Like any other morning, I woke up earlier than my alarm this morning, a little perplexed by a dream I had. I remembered it vaguely; it involved a chasing scene I suspected having a correlation with The Walking Dead I’d been watching back-to-back the day before. I checked on my Facebook timeline on my smartphone only to find shocking news: Robin Williams is dead. I prepared my coffee, black and strong.
I don’t know Robin Williams in person, but I know he had done something very important in my life. That small highlight on my life timeline was when I was still teaching at the English Language Education program at a university in Yogyakarta, Indonesia. I used “Dead Poets Society” as one of my teaching materials in my Drama class. We played the movie in our language lab several times, and I encouraged my students to rent the dvd from a local rental to further study the movie. I gave them topics they could choose from, such as character analysis, plot analysis, and symbolism, to be developed into an academic essay. It was 2001 or 2002, I don’t remember exactly; it was when the Internet was not as advanced and widely accessible as today, but it was the time when we, teachers, started to wonder why these younger generations seemed to develop impatience toward reading novels, textbooks, or any other longer materials. I used films because films were definitely part of my students’ reality. Back to Mr. Williams, his portrayal of John Keating (easily a reference to the short-lived Brit Romantic poet John Keats) was bigger than life. Like little Todd, I was inspired. My Drama class students got inspired. They began to explore materials, both online and offline. They read. They quoted. They put down their ideas on paper. They learned from crosses and yellow marker highlights I made on their paper. They wrote essays they were proud of. I was proud of them. I learned one important thing from their initial laziness: TEACHERS SHOULD DEVELOP MATERIALS USING TOOLS THAT ARE CLOSE TO THEIR STUDENTS’ REALITY.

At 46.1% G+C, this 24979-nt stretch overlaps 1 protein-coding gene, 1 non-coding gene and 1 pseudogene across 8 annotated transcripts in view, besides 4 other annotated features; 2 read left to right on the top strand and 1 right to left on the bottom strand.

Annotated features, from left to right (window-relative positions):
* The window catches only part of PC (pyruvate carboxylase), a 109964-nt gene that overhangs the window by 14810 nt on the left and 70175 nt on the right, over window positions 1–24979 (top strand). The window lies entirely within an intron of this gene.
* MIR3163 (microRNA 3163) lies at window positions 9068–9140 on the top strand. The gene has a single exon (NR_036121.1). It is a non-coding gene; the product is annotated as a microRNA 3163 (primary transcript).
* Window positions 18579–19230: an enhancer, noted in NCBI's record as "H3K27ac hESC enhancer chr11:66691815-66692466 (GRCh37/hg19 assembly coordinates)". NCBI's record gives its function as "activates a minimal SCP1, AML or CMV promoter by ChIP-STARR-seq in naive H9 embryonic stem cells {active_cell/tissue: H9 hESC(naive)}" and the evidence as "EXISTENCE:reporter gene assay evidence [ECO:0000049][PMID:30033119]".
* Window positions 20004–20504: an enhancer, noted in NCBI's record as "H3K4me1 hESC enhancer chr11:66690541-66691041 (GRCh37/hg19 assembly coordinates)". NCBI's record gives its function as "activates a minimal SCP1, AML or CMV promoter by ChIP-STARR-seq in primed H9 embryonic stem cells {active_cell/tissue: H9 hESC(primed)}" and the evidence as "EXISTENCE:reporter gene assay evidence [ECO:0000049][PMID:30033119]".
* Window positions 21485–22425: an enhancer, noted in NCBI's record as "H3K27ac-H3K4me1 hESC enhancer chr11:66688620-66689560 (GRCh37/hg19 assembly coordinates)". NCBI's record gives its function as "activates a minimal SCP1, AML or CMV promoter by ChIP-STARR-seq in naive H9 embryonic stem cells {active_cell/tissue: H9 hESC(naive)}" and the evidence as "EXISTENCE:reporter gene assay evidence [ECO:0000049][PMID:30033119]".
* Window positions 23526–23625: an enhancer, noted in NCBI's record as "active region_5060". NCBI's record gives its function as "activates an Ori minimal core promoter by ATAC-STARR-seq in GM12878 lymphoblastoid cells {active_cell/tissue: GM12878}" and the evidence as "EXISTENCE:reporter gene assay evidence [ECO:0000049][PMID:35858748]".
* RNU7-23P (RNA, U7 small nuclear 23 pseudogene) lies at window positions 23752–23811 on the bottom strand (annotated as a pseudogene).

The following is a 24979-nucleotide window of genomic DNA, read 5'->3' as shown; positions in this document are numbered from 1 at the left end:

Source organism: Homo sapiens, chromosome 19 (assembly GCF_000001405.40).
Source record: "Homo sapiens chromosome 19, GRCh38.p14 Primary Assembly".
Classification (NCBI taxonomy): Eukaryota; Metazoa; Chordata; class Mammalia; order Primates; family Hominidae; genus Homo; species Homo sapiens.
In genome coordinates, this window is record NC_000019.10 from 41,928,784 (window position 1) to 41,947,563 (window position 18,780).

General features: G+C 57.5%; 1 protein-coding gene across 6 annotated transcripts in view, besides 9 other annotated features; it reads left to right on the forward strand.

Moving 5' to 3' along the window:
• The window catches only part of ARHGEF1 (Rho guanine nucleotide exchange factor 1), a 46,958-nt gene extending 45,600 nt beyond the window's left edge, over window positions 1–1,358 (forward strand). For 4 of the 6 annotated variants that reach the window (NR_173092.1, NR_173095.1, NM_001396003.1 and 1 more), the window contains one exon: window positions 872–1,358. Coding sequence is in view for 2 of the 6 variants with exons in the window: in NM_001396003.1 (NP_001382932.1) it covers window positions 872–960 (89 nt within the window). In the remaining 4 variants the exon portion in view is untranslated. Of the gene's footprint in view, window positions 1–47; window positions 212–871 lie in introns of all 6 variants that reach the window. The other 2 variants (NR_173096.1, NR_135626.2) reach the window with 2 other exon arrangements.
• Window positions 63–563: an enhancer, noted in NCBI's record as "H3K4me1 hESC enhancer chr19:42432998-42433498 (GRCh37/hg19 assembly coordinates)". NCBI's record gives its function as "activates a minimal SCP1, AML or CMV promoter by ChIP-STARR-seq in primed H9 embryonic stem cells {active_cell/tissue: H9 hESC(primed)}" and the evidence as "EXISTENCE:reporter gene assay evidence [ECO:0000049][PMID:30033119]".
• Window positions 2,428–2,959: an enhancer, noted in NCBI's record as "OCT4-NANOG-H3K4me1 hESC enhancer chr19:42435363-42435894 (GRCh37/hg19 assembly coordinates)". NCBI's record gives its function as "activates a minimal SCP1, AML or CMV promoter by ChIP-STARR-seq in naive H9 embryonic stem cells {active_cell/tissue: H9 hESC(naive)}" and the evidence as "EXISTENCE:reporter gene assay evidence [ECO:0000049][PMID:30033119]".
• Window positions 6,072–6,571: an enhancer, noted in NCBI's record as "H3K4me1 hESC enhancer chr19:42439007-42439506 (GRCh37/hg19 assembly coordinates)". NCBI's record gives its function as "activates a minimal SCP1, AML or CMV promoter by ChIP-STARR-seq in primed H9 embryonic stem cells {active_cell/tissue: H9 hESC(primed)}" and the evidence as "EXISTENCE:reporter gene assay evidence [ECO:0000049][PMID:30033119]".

I went to work as I was supposed to, no longer as a teacher, of course. I threw jokes around my colleagues like I habitually do. I went to meet a travel blogger from New Zealand whom we hosted. We talked about how the Balinese lead their lives, about life twists, a book called The Journey of Souls, and Bali coffee. We didn’t talk about Robin Williams, but shortly after the meeting, I was suddenly reminded of depression, the silent killer: my own, years ago; a few family members’; a dear friend’s. We live a relatively happy life on the surface, but what goes on beneath is sometimes a wolf — conditioned, but not tamed.
Now, before you say that Robin Williams had done nothing to my life (that everything I felt was just an emotional outburst), think about the movies you remember he was in. How many of them gave you chills and touched your humanity? I think that exactly how he contributed to life: by choosing to be part of those moments when a fictional character is able to move something inside of the audiences. Through those movies, Robin Williams had made a decision after a decision to be an agent that helped us see how to be a better person. His portrayal of John Keating in DPS did that to me.
“Please, don’t worry so much. Because in the end, none of us have very long on this Earth. Life is fleeting. And if you’re ever distressed, cast your eyes to the summer sky when the stars are strung across the velvety night. And when a shooting star streaks through the blackness, turning night into day… make a wish and think of me. Make your life spectacular. I know I did.”
Like Neil in Dead Poets Society, Robin Williams decided to leave the life he led. The funny guy with the sad eyes. I am sure that, like Neil’s, his death — and despite my own limitation in understanding such a fatal decision could have been made by someone whose existence had inspired many — will spark flames in others’ lives to carry on and contribute to life.
So I started to write again, starting with this one. I continue weighing a decision after a decision. Rest in Peace, Robin Williams. Thank you for your contribution to life.